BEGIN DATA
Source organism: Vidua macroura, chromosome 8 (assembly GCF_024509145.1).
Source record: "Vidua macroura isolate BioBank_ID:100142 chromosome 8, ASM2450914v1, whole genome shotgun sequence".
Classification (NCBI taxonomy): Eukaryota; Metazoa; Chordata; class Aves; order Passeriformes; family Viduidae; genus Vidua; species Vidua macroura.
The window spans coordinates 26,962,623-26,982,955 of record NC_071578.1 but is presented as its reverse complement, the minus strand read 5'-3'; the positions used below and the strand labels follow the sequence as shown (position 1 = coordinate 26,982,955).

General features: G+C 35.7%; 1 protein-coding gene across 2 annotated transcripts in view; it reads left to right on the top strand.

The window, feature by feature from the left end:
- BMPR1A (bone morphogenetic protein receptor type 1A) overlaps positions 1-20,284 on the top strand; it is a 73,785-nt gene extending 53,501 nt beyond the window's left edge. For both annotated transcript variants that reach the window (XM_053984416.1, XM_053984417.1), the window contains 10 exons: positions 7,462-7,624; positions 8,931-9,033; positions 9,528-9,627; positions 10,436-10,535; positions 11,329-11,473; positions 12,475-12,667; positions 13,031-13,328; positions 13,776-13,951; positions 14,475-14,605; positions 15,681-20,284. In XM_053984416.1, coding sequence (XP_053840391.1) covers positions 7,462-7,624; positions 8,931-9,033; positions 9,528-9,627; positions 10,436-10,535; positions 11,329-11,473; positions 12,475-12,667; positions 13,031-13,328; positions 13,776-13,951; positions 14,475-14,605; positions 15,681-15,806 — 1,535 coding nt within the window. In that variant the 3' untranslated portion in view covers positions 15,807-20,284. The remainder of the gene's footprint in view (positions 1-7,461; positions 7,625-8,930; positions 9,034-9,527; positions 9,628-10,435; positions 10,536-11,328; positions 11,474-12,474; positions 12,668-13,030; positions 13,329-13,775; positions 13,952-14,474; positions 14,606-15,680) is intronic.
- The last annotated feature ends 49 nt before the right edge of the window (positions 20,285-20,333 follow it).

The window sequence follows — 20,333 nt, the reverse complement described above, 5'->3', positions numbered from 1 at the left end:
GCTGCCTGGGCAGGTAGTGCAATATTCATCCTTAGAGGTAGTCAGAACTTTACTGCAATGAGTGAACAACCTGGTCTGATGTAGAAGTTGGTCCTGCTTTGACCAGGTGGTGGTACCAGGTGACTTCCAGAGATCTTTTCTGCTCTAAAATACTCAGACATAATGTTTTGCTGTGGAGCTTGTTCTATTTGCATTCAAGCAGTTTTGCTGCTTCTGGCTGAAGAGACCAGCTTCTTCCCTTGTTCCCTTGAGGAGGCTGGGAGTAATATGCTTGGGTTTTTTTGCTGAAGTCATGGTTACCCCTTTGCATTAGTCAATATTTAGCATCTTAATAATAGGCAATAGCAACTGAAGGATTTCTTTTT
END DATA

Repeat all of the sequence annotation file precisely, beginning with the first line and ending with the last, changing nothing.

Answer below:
Source organism: Vidua macroura, chromosome 8 (assembly GCF_024509145.1).
Source record: "Vidua macroura isolate BioBank_ID:100142 chromosome 8, ASM2450914v1, whole genome shotgun sequence".
Classification (NCBI taxonomy): Eukaryota; Metazoa; Chordata; class Aves; order Passeriformes; family Viduidae; genus Vidua; species Vidua macroura.
The window spans coordinates 26,962,623-26,982,955 of record NC_071578.1 but is presented as its reverse complement, the minus strand read 5'-3'; the positions used below and the strand labels follow the sequence as shown (position 1 = coordinate 26,982,955).

General features: G+C 35.7%; 1 protein-coding gene across 2 annotated transcripts in view; it reads left to right on the top strand.

The window, feature by feature from the left end:
- BMPR1A (bone morphogenetic protein receptor type 1A) overlaps positions 1-20,284 on the top strand; it is a 73,785-nt gene extending 53,501 nt beyond the window's left edge. For both annotated transcript variants that reach the window (XM_053984416.1, XM_053984417.1), the window contains 10 exons: positions 7,462-7,624; positions 8,931-9,033; positions 9,528-9,627; positions 10,436-10,535; positions 11,329-11,473; positions 12,475-12,667; positions 13,031-13,328; positions 13,776-13,951; positions 14,475-14,605; positions 15,681-20,284. In XM_053984416.1, coding sequence (XP_053840391.1) covers positions 7,462-7,624; positions 8,931-9,033; positions 9,528-9,627; positions 10,436-10,535; positions 11,329-11,473; positions 12,475-12,667; positions 13,031-13,328; positions 13,776-13,951; positions 14,475-14,605; positions 15,681-15,806 — 1,535 coding nt within the window. In that variant the 3' untranslated portion in view covers positions 15,807-20,284. The remainder of the gene's footprint in view (positions 1-7,461; positions 7,625-8,930; positions 9,034-9,527; positions 9,628-10,435; positions 10,536-11,328; positions 11,474-12,474; positions 12,668-13,030; positions 13,329-13,775; positions 13,952-14,474; positions 14,606-15,680) is intronic.
- The last annotated feature ends 49 nt before the right edge of the window (positions 20,285-20,333 follow it).

The window sequence follows — 20,333 nt, the reverse complement described above, 5'->3', positions numbered from 1 at the left end:
GCTGCCTGGGCAGGTAGTGCAATATTCATCCTTAGAGGTAGTCAGAACTTTACTGCAATGAGTGAACAACCTGGTCTGATGTAGAAGTTGGTCCTGCTTTGACCAGGTGGTGGTACCAGGTGACTTCCAGAGATCTTTTCTGCTCTAAAATACTCAGACATAATGTTTTGCTGTGGAGCTTGTTCTATTTGCATTCAAGCAGTTTTGCTGCTTCTGGCTGAAGAGACCAGCTTCTTCCCTTGTTCCCTTGAGGAGGCTGGGAGTAATATGCTTGGGTTTTTTTGCTGAAGTCATGGTTACCCCTTTGCATTAGTCAATATTTAGCATCTTAATAATAGGCAATAGCAACTGAAGGATTTCTTTTT